Plaintiffs' other citations fail for similar reasons. See Oncology Therapeutics Network Connection v. Va. Hematology Oncology PLLC, No. C 053033 WDB, 2006 WL 334532, at *17 (N.D. Cal. Feb. 10, 2006) (declining to decide whether "the 'internal affairs doctrine' replaces the traditional 'governmental interest' test" because "neither party has adequately briefed the issue," and, in any event, "the standard applied to determine an alter ego claim appears to be essentially the same under California and Virginia law"); Northstar Fin. Advisors, Inc. v. Schwab Invs., 609 F. Supp. 2d 938, 94950 (N.D. Cal. 2009) (declining to decide whether "plaintiff's breach of fiduciary duty claim is subject to the 'internal affairs' doctrine"), rev'd and remanded, 615 F.3d 1106 (9th Cir. 2010).
Plaintiffs' alternative argument—that "this case warrants an exception to the internal-affairs doctrine," Opp. at 13—also fails. As a basis for this purported exception, Plaintiffs cite to Witkin's treatise on California law. Specifically, Plaintiffs emphasize the following: "Another basis for taking jurisdiction over actions involving management or other internal matters is presented where the foreign corporation, though incorporated elsewhere, actually makes the local state its principal place of business and has its records and offices there." 9 Witkin, Summary of Cal. Law (10th), Corporations § 239 (2005) (citing Restatement, supra, § 313). Having detailed extensively Marvell's contacts with the state of California, see Opp. at 5-7, 9-11, Plaintiffs rely on this language from Witkin's treatise to argue that the Court should apply California law.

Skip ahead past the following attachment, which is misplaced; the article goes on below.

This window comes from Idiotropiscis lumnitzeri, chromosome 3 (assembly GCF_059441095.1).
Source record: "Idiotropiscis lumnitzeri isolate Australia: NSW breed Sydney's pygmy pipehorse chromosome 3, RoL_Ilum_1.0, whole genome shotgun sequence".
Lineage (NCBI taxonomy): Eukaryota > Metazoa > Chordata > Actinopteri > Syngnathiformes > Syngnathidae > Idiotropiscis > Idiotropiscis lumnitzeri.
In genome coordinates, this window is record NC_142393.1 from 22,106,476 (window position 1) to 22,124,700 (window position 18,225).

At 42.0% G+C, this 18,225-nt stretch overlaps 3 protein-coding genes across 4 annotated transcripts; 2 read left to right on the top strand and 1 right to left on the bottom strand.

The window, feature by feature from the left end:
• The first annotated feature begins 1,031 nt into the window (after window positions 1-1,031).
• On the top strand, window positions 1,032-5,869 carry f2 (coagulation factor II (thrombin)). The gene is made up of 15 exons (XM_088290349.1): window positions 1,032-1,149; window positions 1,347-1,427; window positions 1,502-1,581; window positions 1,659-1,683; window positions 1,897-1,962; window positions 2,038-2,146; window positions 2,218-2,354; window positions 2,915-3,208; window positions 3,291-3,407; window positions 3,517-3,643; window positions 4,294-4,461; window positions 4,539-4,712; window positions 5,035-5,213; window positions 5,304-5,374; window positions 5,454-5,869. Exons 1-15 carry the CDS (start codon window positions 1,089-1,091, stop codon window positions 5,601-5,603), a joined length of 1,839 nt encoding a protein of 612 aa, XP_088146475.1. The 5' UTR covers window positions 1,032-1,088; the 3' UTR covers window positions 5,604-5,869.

In so relying, however, Plaintiffs conflate choice of law with the exercise of jurisdiction. The cited proposition, as its plain language suggests, concerns only "taking jurisdiction over" an action involving the internal affairs of a foreign corporation. 9 Witkin, supra, § 239. It says nothing about which jurisdiction's law to apply. The proposition's supporting citation, section 313 of the Restatement, makes this point abundantly clear:
This Section has to do only with limitations upon the exercise of judicial jurisdiction; it does not involve the question of what law governs the various aspects of a corporation's activities and existence. Even when a court entertains a suit involving the internal affairs of a foreign corporation, it will, in accordance with the rules stated in this Chapter and in the absence of an applicable local statute, usually apply the local law of the state of incorporation in arriving at the ultimate decision of the case.Restatement, supra, § 313 cmt. e.